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I’m not sure of the number of perfectionists who walk among us, but if you work in the nutrition, fitness, or eating psychology business, it seems like perfectionism is everywhere. So many people are looking for the perfect body, perfect weight, perfect diet, the perfect nutritional system, and more. It seems like such a noble and high-level approach to life – just do everything flawlessly and we’ll have achieved a lofty place in the Hall of Fame of Life. Some will applaud us, others will envy us, and of course, we’ll have the inner satisfaction of having reached the supreme state of perfectness. But, as fate would have it, our quest for precision has a toxic side to it that can be quite debilitating. It can terrorize us, set us up for constant failure, and keep us in a perpetual state of never feeling good enough about who we are, how we eat, and what we look like. So, what’s up with perfectionism? Where does it come from? Why do we have it? And how can we prevent it from wreaking havoc on our very human and imperfect selves?

I think I have a few answers…

Let’s get right down to business. I’d like to suggest to you that perfectionism is a virus that does very little good for the up-liftment of the human body and soul. It’s the kind of virus that exists in the realm of our collective mind, and that finds a home in those who are susceptible and unsuspecting hosts. A viral thought such as, “I must be perfect” is intended to create weakness, as well as a constant source of stress and fear. These are the perfect foods and conditions for the virus of perfectionism to happily exist. It fools us into believing in the false religion of being perfect. Like any smart virus, it wants to keep us alive, but weaken us enough so that we cannot defeat it.

If you’ve battled perfectionism, then you know that it’s not easy to overcome. That’s because the virus is far stronger than any one person. Actually, it’s quite powerful and equally seductive. After all, who wouldn’t want to be perfect? It seems like such a noble goal to attain…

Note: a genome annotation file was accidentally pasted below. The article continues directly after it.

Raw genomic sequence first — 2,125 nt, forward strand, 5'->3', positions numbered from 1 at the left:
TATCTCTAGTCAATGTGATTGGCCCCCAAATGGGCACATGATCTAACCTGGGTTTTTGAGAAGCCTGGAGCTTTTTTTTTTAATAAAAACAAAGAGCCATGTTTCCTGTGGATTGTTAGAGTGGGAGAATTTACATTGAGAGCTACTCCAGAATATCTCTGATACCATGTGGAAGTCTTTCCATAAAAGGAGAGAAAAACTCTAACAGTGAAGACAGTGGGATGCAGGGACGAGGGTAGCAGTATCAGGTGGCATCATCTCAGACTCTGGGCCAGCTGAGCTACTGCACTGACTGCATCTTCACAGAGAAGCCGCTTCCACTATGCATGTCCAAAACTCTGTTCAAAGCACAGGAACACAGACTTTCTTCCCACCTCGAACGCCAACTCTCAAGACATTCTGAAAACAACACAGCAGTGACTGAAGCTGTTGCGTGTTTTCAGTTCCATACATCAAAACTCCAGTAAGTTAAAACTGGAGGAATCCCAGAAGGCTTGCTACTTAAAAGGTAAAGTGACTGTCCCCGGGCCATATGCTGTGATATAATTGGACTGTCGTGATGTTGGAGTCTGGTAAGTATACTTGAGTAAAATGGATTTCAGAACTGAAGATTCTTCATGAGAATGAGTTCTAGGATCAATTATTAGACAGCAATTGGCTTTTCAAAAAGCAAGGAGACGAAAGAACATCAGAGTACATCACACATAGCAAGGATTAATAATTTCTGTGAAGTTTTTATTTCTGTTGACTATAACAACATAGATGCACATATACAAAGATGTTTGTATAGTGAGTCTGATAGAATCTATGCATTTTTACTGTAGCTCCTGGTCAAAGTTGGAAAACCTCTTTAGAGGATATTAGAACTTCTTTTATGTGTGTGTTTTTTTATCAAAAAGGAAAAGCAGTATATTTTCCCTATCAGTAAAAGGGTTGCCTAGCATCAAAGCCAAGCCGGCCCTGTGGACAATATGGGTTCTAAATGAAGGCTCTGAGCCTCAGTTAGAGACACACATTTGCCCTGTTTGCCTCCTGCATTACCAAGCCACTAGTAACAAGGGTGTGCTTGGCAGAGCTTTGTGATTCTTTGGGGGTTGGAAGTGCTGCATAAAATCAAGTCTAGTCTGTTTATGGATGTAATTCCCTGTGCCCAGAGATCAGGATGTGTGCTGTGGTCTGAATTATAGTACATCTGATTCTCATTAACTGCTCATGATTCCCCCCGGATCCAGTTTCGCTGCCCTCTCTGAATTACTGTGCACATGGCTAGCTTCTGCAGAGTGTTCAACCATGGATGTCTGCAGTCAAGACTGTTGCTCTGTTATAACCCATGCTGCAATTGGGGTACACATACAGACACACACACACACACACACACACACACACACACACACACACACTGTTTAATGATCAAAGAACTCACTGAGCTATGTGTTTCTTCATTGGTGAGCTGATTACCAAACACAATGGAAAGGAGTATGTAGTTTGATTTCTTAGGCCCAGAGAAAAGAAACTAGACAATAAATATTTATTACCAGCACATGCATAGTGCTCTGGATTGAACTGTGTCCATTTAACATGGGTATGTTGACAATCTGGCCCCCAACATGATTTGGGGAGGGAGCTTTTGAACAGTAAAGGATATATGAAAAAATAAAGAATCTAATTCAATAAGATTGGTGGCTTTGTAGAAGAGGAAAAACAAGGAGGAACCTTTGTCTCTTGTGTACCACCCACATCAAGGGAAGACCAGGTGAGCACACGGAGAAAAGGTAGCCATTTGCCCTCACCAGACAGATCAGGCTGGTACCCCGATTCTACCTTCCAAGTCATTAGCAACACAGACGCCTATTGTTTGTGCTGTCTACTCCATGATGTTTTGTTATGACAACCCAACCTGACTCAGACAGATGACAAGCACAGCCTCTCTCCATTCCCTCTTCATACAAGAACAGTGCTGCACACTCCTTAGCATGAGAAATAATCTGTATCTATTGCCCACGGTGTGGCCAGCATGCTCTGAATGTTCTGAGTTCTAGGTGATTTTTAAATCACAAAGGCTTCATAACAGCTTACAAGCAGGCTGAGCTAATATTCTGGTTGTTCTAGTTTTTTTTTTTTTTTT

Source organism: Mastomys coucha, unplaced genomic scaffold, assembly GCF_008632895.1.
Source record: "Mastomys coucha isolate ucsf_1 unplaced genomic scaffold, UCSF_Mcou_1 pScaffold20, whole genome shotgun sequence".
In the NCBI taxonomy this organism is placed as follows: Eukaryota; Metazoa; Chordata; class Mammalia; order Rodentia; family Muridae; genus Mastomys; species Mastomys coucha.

But always around the corner from perfectionism is self-abuse.

That’s because “the state of perfect” doesn’t actually exist. It’s a destination that so many people want to get to that isn’t even on the map. Once we put all our efforts into perfect eating, perfect exercise, and following our diet perfectly – eventually, we will stray. Flawlessness is an unsustainable state. I don’t know a single person who’s ever resided there permanently. The usual response when we fall off the pedestal of perfect is some version of self-attack, self hate, and self criticism. We might even jump to “screw it, I tried to be perfect and I couldn’t, so now I’m going to throw it all out the window and just trash my body with food.” How predictable is that? Or we might re-double our efforts, become dramatically more uptight, and once again submit ourselves to the demanding perfectionist taskmaster within. All the while, we’re spending our life energy on something that we can never have.

Perfectionism is a fantastic distraction from all that’s truly important.

It takes us out of the game of life, and into a very private and narrow world. It keeps us small, rather then grant us the big payday we expect from this clever virus. Eventually, we can easily tire of the quest for perfection and find ourselves disappointed or bitter that our efforts haven’t provided us with a winning lottery ticket. Perhaps even worse though, is when we do finally achieve our perfect weight or create our perfect body, only to find ourselves still unhappy, or living in a state of anxiety that we might lose our perfect achievement. Have you ever met someone who got the perfect results they wanted, but couldn’t experience much joy with their success?